DC’s Rhee. Union buster or change agent? Shouldn’t our union leadership be able to tell the difference? (Update)

Ken Swanson has joined the world of blogging. Swanson is president of the Illinois Education Association. He promises to post twice a week. I look forward to it.

But his first attempt is a wash-out as far as I’m concerned.

A couple hundred words. Generalities about the present situation in national and state politics. And then this:

Finally, with all the attention on DC and the coming of a new administration, you may be hearing more about the Chancellor of the Washington, DC public school system. Michelle Rhee has been a change agent and has generated much interest and difference of opinion regarding her approach. Please use the link to read an interesting article in the Atlantic.

That’s it. Michelle Rhee, who has taken the lead in a national campaign to attack teacher unions, to shred a bargained agreement, to destroy tenure and seniority rights and to fire teachers and other employees without due process. Our state union president calls her a “change agent” who has “generated interest and difference of opinion?”

In Sunday’s Washington Post, they describe the latest attempts by Rhee and Mayor Fenty at smashing the DC teachers’ union:

Mayor Adrian M. Fenty and Schools Chancellor Michelle A. Rhee are discussing a dramatic expansion of their effort to remove ineffective teachers by restoring the District’s power to create nonunionized charter schools and seeking federal legislation declaring the school system in a “state of emergency,” a move that would eliminate the need to bargain with the Washington Teachers’ Union.

It may be too much to ask that our state leadership actually express union solidarity with our colleagues in Washington. But I don’t think it is too much to ask them to refrain from lauding the union busters by calling them “change agents.”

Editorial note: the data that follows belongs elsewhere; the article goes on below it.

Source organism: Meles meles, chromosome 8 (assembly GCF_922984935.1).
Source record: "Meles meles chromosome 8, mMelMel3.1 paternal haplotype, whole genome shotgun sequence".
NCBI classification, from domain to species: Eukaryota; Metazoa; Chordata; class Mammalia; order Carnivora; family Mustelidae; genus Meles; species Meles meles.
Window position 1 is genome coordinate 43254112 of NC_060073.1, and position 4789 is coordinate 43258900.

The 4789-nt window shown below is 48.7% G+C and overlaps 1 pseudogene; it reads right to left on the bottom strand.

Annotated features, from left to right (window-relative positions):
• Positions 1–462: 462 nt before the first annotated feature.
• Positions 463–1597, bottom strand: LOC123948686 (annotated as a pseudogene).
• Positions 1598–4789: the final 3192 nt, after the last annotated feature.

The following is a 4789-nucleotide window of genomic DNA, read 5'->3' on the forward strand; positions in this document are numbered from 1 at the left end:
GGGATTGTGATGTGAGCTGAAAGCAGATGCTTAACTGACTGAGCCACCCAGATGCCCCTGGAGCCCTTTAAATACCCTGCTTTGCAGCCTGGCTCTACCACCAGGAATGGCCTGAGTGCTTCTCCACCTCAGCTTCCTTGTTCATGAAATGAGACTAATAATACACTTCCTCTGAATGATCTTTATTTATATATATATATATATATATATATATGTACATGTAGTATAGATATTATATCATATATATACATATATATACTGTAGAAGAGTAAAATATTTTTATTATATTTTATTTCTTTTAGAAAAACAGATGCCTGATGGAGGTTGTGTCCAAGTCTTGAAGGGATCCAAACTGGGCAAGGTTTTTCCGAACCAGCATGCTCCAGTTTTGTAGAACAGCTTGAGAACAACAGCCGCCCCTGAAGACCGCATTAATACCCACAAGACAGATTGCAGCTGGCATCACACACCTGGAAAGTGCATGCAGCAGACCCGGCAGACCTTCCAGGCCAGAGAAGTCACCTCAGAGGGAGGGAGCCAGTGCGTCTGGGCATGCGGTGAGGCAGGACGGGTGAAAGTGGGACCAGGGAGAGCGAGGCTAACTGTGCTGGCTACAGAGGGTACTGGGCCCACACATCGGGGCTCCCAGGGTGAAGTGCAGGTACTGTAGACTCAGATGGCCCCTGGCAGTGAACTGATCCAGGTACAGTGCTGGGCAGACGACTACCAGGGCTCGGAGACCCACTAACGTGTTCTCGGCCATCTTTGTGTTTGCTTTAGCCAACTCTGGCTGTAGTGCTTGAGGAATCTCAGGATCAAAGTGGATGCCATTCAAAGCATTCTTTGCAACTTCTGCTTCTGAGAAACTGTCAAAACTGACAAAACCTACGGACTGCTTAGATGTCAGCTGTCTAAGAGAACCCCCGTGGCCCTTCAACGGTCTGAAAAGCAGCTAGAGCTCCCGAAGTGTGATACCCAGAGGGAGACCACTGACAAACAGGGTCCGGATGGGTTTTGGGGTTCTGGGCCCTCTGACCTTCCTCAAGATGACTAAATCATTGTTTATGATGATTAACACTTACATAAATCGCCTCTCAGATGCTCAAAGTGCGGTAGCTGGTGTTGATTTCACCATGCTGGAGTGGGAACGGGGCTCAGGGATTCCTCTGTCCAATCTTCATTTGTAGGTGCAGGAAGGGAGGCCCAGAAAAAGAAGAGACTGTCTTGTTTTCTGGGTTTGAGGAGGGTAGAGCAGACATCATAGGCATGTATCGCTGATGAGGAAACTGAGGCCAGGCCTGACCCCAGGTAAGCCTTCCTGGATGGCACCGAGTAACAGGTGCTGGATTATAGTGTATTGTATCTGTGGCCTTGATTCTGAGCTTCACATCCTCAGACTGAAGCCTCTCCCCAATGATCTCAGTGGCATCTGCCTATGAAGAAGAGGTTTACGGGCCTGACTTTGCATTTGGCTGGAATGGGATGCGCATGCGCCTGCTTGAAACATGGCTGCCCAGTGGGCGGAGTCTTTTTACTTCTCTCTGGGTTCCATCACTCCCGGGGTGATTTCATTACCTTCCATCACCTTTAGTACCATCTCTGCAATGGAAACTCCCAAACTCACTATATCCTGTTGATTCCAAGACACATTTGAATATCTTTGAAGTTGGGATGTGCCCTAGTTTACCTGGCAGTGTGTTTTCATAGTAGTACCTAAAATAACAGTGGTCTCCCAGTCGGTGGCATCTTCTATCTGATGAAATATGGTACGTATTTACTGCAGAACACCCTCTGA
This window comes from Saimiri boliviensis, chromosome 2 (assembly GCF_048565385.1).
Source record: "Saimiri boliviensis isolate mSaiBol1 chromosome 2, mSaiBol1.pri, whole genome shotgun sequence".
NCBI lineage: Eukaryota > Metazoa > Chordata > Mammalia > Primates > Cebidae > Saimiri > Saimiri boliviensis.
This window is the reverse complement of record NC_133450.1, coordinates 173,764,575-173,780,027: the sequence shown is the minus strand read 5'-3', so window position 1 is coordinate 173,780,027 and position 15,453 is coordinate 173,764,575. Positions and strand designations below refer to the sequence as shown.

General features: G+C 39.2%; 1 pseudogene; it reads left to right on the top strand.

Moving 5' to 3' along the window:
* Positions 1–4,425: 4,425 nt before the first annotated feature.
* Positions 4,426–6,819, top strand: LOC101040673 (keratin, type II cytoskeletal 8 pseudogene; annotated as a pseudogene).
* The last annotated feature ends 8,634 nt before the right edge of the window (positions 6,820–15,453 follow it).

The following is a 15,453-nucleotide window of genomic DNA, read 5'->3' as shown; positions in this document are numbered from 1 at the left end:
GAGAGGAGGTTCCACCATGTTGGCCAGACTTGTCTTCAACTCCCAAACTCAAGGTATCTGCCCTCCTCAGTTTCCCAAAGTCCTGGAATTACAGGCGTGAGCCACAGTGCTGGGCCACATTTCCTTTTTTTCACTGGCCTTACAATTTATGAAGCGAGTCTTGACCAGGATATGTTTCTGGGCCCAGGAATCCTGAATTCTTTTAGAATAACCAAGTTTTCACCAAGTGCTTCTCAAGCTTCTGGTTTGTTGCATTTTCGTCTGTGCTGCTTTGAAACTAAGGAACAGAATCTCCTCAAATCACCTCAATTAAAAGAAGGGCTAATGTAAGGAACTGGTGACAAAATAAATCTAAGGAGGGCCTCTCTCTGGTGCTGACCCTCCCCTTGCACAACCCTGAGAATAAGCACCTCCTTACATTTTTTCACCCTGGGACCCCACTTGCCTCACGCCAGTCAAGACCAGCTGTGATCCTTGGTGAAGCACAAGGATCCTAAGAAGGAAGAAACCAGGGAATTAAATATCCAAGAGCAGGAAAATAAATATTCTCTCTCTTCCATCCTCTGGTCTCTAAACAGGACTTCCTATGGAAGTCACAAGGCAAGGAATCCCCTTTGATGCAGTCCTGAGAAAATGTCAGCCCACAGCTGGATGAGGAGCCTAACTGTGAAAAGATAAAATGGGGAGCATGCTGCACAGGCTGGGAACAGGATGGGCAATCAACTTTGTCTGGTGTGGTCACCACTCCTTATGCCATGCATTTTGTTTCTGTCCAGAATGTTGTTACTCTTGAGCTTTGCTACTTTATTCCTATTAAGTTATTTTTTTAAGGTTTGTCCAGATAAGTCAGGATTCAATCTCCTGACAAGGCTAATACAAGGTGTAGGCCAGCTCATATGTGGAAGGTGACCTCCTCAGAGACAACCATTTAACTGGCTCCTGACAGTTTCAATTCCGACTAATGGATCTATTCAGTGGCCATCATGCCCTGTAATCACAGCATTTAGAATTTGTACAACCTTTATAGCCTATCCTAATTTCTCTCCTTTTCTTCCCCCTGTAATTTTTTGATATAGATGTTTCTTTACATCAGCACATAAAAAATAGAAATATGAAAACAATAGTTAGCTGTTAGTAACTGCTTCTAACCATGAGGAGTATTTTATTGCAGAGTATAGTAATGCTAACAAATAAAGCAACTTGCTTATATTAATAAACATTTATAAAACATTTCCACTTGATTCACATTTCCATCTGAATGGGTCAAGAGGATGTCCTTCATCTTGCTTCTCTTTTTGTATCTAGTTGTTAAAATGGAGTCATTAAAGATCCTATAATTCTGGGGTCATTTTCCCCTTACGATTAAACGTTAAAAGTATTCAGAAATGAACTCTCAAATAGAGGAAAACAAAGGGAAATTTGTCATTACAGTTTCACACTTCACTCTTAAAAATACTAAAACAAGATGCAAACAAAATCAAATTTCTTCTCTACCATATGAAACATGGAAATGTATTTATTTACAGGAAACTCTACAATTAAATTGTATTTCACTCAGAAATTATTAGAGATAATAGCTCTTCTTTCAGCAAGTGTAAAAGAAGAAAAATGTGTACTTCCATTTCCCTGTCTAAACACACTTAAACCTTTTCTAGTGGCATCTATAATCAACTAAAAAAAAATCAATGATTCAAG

Update: Apparently Ken wasn’t the only one who found the puff piece on Michelle Rhee in the Atlantic magazine a good read.

Andrew Sullivan, columnist for the Atlantic wrote:

“Tenure is the holy grail of teacher unions, but has no educational value for kids; it only benefits adults. If we can put veteran teachers who have tenure in a position where they don’t have it, that would help us to radically increase our teacher quality. And maybe other districts would try it, too,” – Michelle Rhee, chancellor of the Washington DC public schools.
The lengths to which Rhee must go just to apply basic standards of accountability in the teaching profession is mind-boggling. And reading the comments from the leaders of the teachers’ unions really does drive home the point. Until we really do bust the teachers unions, the next generation of kids in public schools is at risk. I’m one of those DC residents, whose taxes are poured into often useless schools with often dreadful teachers. I’d like to see a tiny bit more value for money.
The best profile of Rhee is, of course, in the Atlantic, ahead of the curve as usual. It’s by Clay Risen.

Nice company you found yourself in, Ken.

Update:

AFT President Randi Weingarten at the National Press Club as reported in the WaPo:

“Think of a teacher who is staying up past midnight to prepare her lesson plan . . . a teacher who is paying for equipment out of his own pocket so his students can conduct science experiments. . . . These are the people the AFT represents. Make no mistake about it — when you attack us, you attack them.”

Weingarten did not mention Rhee by name in her prepared comments. But during a brief interview after her speech, she criticized Rhee’s consideration of measures that would release the District from legal obligation to bargain with WTU. These include seeking revival of the city’s ability to open non-union charter schools, and legislation that would declare a post-Katrina-style “state of emergency” that would effectively allow Rhee and Mayor Adrian M. Fenty (D) to create a new, union-free school system.

The Washington Post reported Sunday that Fenty and Rhee are considering pursuit of the measures.

“I completely disagree,” Weingarten said.

When is comes to Rhee’s union busting, Weingarten doesn’t see her as a change agent.

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